Don’t forget. The actual rosters are subject to change due to players being injured. Mike Trout will still be rehabbing by the time the game comes around; his starting spot has been given to Boston’s Mookie Betts.

NOTE: Italics indicate the starters as chosen by the fans.

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Who Wants to be an All-Star?

It’s been a fun and exciting first half of the season. Teams expected to be average (Rockies) are suddenly amazing; teams expected to do well are, well…. (Giants). Some players are maintaining their usual level of awesomeness (Mike Trout, Clayton Kershaw), others have come out of nowhere (Aaron Judge).

With all that, there’s barely time to consider making an All-Star team.

But we must. Now, a few things have to be kept in mind:

1. The fans pick the starting position players and DH.
2. Each team must have a representative.
3. Each team gets a total of 35 players.

Those are the basics. You’ll want at least three catchers and two or three people for each of the other defensive positions. And with #2, each team has *someone* who is having a good season.

With that in mind, what would my All-Star teams look like?

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On Pitcher’s Wins – II

With baseball season beginning next week, it’s going to be a great relief to have something other than politics to talk about in everyday conversation. Now I could use this opportunity to discuss my picks for the Divisional Champions (Nationals, Cubs, Dodgers, Red Sox, Indians, Astros), but I really haven’t been paying attention to how Spring Training has been going. There are a divisions where things should be interesting (AL and NL East, AL West), but it will probably come down to which team stays the healthiest over the season. And of course once the playoffs begin, it’s almost impossible to predict an outcome.

So what else is there to talk about?

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The World Series MVP – Before the Award – II

Going back over all the World Series like this reveals a few fun bits of trivia. For example, from 1919 through 1921, baseball tried out a best-of-seven series. The Cardinals had a pretty good dynasty in the early 40s.

But picking a World Series MVP like this can also be a bit frustrating. Which stats are important? Runs batted in are downplayed these days, as being more the result of opportunity than of talent. But what about the World Series, where every run scoring opportunity takes on vital importance? What do you do when (as in 1950), it’s a short series and no player stands out? How about when the best player is on the losing side? In 1944, George McQuinn led everyone with a .438 average, seven walks, and five runs batted in – but for the losing St Louis Browns….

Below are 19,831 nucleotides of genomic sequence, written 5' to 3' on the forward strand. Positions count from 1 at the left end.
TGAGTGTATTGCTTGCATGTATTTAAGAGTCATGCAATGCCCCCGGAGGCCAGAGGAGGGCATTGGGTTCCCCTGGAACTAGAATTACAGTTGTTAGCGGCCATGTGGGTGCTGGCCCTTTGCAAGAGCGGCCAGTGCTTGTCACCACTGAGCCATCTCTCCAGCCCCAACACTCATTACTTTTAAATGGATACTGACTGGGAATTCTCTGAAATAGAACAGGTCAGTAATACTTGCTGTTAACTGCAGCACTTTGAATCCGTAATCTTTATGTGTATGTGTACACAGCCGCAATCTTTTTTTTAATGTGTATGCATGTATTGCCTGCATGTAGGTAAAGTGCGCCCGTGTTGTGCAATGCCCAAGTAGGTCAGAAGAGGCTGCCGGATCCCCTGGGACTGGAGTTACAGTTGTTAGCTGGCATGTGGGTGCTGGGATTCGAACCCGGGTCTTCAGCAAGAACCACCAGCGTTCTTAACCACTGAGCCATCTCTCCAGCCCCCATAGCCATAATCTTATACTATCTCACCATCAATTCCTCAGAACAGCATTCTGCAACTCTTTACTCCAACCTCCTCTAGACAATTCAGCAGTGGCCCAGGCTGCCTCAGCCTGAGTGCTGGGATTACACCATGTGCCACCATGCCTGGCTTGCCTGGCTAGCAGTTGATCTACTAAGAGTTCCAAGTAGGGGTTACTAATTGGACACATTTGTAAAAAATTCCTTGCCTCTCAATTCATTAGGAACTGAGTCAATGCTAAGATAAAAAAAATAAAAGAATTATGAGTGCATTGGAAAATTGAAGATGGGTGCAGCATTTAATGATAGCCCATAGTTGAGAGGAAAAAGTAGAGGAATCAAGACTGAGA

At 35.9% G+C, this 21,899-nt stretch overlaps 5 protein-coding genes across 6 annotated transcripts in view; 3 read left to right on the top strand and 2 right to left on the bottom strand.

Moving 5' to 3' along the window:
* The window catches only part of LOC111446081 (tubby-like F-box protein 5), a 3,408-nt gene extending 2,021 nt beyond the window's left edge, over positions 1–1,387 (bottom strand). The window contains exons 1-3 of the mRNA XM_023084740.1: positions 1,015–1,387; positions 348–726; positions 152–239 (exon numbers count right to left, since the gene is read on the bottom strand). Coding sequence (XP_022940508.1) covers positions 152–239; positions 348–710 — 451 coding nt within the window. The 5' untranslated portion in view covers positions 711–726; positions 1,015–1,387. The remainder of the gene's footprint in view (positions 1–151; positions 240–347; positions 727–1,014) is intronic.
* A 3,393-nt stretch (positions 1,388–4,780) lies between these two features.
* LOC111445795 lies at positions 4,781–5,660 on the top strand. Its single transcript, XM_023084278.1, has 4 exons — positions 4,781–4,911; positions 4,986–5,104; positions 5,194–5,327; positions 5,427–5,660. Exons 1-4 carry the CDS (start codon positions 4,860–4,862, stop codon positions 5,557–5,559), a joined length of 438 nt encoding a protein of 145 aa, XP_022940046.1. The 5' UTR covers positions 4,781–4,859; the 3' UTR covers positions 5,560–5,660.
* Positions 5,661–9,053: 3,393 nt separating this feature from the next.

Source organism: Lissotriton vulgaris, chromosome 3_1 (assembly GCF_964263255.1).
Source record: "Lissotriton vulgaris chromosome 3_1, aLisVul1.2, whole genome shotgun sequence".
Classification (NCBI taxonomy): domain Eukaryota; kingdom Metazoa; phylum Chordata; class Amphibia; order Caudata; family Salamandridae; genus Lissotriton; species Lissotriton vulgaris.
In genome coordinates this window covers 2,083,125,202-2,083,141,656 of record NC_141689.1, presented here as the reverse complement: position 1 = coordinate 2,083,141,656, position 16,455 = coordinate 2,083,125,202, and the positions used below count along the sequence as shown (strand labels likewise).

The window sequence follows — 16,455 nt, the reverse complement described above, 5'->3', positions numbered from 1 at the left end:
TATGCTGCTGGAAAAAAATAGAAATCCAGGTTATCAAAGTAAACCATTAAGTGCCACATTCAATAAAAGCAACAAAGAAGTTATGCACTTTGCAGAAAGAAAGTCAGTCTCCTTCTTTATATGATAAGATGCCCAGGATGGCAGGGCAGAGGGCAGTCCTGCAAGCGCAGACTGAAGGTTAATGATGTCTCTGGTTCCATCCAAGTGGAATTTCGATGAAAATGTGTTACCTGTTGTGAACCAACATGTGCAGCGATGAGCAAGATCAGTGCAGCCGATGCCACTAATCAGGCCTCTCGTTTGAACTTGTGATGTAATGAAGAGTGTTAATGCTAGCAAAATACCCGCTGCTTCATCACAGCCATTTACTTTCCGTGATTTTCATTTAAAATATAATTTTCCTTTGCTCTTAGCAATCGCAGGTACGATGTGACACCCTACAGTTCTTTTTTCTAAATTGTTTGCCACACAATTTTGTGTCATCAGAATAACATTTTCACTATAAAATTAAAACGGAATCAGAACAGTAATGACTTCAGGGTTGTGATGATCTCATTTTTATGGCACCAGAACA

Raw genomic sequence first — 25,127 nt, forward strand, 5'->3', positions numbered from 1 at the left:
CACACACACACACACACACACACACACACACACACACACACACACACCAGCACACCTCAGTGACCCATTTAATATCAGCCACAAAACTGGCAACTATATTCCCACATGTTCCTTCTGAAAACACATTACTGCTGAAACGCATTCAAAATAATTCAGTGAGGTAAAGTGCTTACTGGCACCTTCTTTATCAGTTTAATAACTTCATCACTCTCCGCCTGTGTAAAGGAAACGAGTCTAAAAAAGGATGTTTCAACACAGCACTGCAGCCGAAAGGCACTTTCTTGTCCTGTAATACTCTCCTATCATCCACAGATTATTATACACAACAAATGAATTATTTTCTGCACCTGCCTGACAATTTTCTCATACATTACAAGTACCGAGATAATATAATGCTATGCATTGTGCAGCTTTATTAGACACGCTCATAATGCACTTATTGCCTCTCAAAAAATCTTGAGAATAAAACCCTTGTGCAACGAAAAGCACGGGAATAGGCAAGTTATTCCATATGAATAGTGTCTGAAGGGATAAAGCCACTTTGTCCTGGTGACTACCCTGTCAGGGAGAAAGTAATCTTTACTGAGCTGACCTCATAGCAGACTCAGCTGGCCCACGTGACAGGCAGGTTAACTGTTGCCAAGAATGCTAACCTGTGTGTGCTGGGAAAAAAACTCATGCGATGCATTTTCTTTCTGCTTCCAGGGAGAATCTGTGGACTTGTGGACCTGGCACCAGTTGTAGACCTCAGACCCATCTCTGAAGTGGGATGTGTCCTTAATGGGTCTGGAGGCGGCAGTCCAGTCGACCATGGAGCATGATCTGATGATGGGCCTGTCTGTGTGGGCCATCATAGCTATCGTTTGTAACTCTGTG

I guarantee if I do this list again in a few months, I’ll pick an entirely different set of MVPs.
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The World Series MVP – Before the Award – I

It’s that time of year. After the Hall of Fame results have been announced, but well before Spring Training begins. There is practically nothing going on in the world of Baseball.

What’s a fan to do?

Back in 1995, SPORT magazine decided to give out an award to the player in the World Series who had the greatest impact on his team’s performance in the series. Johnny Podres won it that year, thanks to complete game wins in Games 2 and 7. It’s now decided by a group of broadcasters, sportswriters, and officials at the end of the last game, and the winner gets a new car in addition to the trophy.

But the World Series started in 1903. What if you went back and chose MVPs for all those earlier championships?

One could, thanks to the wonders of modern statistical analysis, simply choose the player with the greatest Win Probability Added, or some other goofy stat. That’s no fun at all. Here’s my entirely subjective list.

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On the 2017 Hall of Fame Ballot – Part 2

Okay, now that we’ve gotten the “one and dones” out of the way, who’s left among the thirty four players on the ballot?

We can pretty much divide the remaining twenty one into three groups:

The Hall of the Really, Really, Really Good:

Jeff Bagwell, Trevor Hoffman, Edgar Martinez, Mike Mussina, Tim Raines, and Gary Sheffield are holdovers from last year. They are joined by Vladimir Guerrero and Ivan Rodriguez. There’s no one here that stands out as an obvious Hall of Famer like Ken Griffey Jr. did last year. You’ve got to dig into the numbers. They are all potentially worthy; it pretty much comes down to personal opinion. I think closers are overrated – so much for Hoffman. Mussina was never the best pitcher in his league, and really wasn’t that great – he was just very good for a long time. Sheffield never really stood out as a superstar, unlike Guerrero and Rodriguez….